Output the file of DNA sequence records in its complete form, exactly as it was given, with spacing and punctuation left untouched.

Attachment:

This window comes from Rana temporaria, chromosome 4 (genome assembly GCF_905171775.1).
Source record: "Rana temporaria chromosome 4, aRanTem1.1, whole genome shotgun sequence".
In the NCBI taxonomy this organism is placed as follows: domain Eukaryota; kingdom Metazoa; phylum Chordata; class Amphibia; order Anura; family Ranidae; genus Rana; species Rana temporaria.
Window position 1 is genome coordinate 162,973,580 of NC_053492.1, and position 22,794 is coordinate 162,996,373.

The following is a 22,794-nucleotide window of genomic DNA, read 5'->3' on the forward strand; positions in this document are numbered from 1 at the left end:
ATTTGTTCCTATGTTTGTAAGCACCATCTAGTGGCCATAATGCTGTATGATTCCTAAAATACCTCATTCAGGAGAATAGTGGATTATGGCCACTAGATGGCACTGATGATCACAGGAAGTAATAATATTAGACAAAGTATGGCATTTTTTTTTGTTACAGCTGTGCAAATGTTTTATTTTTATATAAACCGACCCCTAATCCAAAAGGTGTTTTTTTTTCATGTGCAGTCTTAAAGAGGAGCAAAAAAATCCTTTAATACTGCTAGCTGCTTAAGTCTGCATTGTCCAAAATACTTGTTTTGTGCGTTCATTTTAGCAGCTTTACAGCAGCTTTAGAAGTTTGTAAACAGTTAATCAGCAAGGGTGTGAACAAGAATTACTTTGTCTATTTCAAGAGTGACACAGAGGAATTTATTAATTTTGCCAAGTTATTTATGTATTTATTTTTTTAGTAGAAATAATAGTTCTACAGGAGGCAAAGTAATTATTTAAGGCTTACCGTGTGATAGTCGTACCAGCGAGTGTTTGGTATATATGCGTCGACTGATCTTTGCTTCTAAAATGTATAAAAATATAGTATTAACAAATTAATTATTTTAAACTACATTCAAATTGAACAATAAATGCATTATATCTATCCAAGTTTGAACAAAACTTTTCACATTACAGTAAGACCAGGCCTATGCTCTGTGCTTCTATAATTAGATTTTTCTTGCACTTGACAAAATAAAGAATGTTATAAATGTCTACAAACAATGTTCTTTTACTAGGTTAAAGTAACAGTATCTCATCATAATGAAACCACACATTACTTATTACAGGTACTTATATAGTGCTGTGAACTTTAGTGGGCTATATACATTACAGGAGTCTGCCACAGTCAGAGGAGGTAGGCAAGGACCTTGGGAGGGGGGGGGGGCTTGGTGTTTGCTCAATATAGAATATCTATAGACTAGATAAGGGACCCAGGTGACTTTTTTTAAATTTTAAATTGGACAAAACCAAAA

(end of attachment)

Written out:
This window comes from Rana temporaria, chromosome 4 (genome assembly GCF_905171775.1).
Source record: "Rana temporaria chromosome 4, aRanTem1.1, whole genome shotgun sequence".
In the NCBI taxonomy this organism is placed as follows: domain Eukaryota; kingdom Metazoa; phylum Chordata; class Amphibia; order Anura; family Ranidae; genus Rana; species Rana temporaria.
Window position 1 is genome coordinate 162,973,580 of NC_053492.1, and position 22,794 is coordinate 162,996,373.

The following is a 22,794-nucleotide window of genomic DNA, read 5'->3' on the forward strand; positions in this document are numbered from 1 at the left end:
ATTTGTTCCTATGTTTGTAAGCACCATCTAGTGGCCATAATGCTGTATGATTCCTAAAATACCTCATTCAGGAGAATAGTGGATTATGGCCACTAGATGGCACTGATGATCACAGGAAGTAATAATATTAGACAAAGTATGGCATTTTTTTTTGTTACAGCTGTGCAAATGTTTTATTTTTATATAAACCGACCCCTAATCCAAAAGGTGTTTTTTTTTCATGTGCAGTCTTAAAGAGGAGCAAAAAAATCCTTTAATACTGCTAGCTGCTTAAGTCTGCATTGTCCAAAATACTTGTTTTGTGCGTTCATTTTAGCAGCTTTACAGCAGCTTTAGAAGTTTGTAAACAGTTAATCAGCAAGGGTGTGAACAAGAATTACTTTGTCTATTTCAAGAGTGACACAGAGGAATTTATTAATTTTGCCAAGTTATTTATGTATTTATTTTTTTAGTAGAAATAATAGTTCTACAGGAGGCAAAGTAATTATTTAAGGCTTACCGTGTGATAGTCGTACCAGCGAGTGTTTGGTATATATGCGTCGACTGATCTTTGCTTCTAAAATGTATAAAAATATAGTATTAACAAATTAATTATTTTAAACTACATTCAAATTGAACAATAAATGCATTATATCTATCCAAGTTTGAACAAAACTTTTCACATTACAGTAAGACCAGGCCTATGCTCTGTGCTTCTATAATTAGATTTTTCTTGCACTTGACAAAATAAAGAATGTTATAAATGTCTACAAACAATGTTCTTTTACTAGGTTAAAGTAACAGTATCTCATCATAATGAAACCACACATTACTTATTACAGGTACTTATATAGTGCTGTGAACTTTAGTGGGCTATATACATTACAGGAGTCTGCCACAGTCAGAGGAGGTAGGCAAGGACCTTGGGAGGGGGGGGGGGCTTGGTGTTTGCTCAATATAGAATATCTATAGACTAGATAAGGGACCCAGGTGACTTTTTTTAAATTTTAAATTGGACAAAACCAAAA